There is a land grab being pursued by some North Dakota bureaucrats, an immoral sort of expropriation of valuable private mineral rights, that is now in defiance of not only decency but legislative intent.
Our state’s elected leaders serving on the Board of Trust Lands need to step in and restore order. They need to rein in their bureaucrats.
At issue are mineral rights under Lake Sakakawea, which I’m sure I don’t need to remind you readers is a man-made body of water resulting from the damming of the Missouri River.
When it was created it flooded hundreds of square miles of private property.
Property with some very valuable minerals underneath.
[mks_pullquote align=”right” width=”300″ size=”24″ bg_color=”#ffffff” txt_color=”#000000″]This is a remarkable development. Legislation passed by strong majorities, and signed into law by Governor Doug Burgum, is now being dismissed by lawyers working on behalf of a board that Burgum himself heads.[/mks_pullquote]
The State of North Dakota, without question, owns the rights to minerals under the Missouri River. Those mineral rights are managed by what everyone calls the Land Board. Sitting on that board is Governor Doug Burgum, Attorney General Wayne Stenehjem, Superintendent Kirsten Baesler, Treasurer Kelly Schmidt, and Secretary of State Al Jaeger.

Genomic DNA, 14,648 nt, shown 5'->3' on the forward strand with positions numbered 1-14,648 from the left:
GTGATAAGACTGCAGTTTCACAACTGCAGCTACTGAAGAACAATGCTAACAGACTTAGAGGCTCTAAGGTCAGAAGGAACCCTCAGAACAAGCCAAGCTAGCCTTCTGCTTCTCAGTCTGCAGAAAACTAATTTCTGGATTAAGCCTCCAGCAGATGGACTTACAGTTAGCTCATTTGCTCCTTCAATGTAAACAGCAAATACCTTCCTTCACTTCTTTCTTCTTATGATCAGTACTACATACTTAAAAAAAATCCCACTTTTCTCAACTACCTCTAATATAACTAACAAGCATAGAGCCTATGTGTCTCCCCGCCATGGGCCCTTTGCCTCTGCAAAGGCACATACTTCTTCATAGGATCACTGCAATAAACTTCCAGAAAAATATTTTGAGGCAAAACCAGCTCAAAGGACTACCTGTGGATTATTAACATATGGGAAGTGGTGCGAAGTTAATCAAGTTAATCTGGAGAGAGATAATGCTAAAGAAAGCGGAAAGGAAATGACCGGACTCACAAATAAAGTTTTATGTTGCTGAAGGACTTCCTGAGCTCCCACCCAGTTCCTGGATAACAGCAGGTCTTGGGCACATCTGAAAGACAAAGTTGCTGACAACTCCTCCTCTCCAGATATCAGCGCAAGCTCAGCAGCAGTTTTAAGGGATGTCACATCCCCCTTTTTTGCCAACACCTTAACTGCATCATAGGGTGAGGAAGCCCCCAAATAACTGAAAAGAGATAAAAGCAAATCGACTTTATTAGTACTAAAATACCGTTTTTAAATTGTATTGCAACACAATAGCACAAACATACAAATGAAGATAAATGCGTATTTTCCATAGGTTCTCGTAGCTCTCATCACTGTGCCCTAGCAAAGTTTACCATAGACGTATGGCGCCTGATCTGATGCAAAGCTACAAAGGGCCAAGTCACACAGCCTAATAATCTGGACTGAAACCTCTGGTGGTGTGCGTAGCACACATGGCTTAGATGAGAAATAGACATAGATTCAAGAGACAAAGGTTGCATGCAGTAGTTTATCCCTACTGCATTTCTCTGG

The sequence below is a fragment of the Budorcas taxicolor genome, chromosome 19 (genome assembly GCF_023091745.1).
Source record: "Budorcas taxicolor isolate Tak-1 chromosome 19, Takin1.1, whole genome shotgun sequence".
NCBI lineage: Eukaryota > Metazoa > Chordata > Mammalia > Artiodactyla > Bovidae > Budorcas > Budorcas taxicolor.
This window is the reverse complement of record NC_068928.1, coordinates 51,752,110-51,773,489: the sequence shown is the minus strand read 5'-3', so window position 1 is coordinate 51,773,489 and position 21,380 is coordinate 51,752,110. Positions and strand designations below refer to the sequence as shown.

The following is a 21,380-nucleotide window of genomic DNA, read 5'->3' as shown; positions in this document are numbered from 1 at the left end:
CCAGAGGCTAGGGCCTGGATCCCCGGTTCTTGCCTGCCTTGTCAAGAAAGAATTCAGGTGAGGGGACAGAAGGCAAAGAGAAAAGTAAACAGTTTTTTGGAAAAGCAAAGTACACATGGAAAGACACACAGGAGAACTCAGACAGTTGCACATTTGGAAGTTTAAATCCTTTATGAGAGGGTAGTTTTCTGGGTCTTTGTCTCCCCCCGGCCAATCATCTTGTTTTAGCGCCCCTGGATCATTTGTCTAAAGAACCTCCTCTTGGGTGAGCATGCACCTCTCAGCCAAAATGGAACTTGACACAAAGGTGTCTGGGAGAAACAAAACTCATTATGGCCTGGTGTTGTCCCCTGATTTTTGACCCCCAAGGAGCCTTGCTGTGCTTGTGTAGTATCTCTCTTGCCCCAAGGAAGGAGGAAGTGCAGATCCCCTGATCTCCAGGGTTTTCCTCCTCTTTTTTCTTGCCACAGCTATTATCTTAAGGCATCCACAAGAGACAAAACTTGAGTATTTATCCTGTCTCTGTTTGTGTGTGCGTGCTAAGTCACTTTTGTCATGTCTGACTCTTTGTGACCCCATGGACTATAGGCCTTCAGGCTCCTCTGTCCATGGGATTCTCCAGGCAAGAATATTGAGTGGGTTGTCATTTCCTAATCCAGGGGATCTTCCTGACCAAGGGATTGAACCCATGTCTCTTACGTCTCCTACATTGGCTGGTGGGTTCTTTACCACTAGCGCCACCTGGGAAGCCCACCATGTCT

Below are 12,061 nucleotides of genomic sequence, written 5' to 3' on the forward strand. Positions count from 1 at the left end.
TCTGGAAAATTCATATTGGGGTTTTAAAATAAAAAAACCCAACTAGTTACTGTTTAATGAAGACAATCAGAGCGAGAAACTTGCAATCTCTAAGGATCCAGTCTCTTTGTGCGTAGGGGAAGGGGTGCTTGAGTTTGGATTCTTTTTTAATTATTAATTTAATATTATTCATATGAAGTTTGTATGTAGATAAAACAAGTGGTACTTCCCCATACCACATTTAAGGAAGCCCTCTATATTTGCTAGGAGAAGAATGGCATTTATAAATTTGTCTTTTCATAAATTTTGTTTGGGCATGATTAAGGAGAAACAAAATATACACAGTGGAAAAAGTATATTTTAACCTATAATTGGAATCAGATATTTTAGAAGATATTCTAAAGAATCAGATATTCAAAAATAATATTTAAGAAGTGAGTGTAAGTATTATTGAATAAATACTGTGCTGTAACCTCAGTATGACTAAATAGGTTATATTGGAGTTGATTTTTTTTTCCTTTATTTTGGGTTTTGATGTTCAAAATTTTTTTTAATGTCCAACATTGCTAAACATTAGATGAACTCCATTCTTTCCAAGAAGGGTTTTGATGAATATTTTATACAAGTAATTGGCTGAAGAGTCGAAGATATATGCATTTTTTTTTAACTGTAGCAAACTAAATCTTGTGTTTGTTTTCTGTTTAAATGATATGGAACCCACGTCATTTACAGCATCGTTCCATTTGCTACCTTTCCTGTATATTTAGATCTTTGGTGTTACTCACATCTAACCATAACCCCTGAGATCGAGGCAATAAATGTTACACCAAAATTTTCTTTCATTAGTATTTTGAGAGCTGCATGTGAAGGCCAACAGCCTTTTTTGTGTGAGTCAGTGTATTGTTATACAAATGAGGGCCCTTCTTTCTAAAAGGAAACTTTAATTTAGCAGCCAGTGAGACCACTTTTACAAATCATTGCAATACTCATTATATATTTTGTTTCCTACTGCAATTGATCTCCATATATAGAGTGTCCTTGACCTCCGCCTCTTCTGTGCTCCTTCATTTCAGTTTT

When it comes to the mineral rights under Lake Sakakawea, North Dakota has always claimed those minerals under the historic Missouri River channel as it existed prior to the creation of the lake.
Except, in 2015 the Land Board ordered state engineers to do a new survey. Now the state has been claiming in legal disputes that their rights extend to the ordinary high water mark of the Missouri River, and that includes all of Lake Sakakawea.
“Lake Sakakawea is simply an expansion of the Missouri River; it is not a separate and discrete water body,” attorney Jennifer Verleger, who works for Attorney General Wayne Stenehjem, wrote in Wilkinson v. Board of University and School Lands.
The implications of this statement are astounding. Oil industry folks I’ve spoken to say companies have been paying royalties on these rights to private owners for years. Their estimate, should the state win this argument, is that billions of royalty payments would have to be unwound. Something that would undoubtedly result in blizzard of lawsuits involving the oil industry, these private mineral owners, and the state.
All because the state, in 2015, rather arbitrarily changed the definition of which minerals belong to them.
During the legislative session earlier this year lawmakers passed SB2134, introduced by Senator Kelly Armstrong of Dickinson, which seeks to put a stop to the state’s claim on those minerals.
Except now lawyers from the Attorney General’s office, acting on behalf of the Land Board, have filed a brief (see below) in a court case related to the dispute over the minerals arguing that the new law doesn’t apply.
The Bismarck Tribune also reports on this filing.
This is a remarkable development. Legislation passed by strong majorities, and signed into law by Governor Doug Burgum, is now being dismissed by lawyers working on behalf of a board that Burgum himself heads.
That is unacceptable. Oral arguments in the Wilkinson case are scheduled for the middle of next month. One would hope, though, that the Land Board would act before then.
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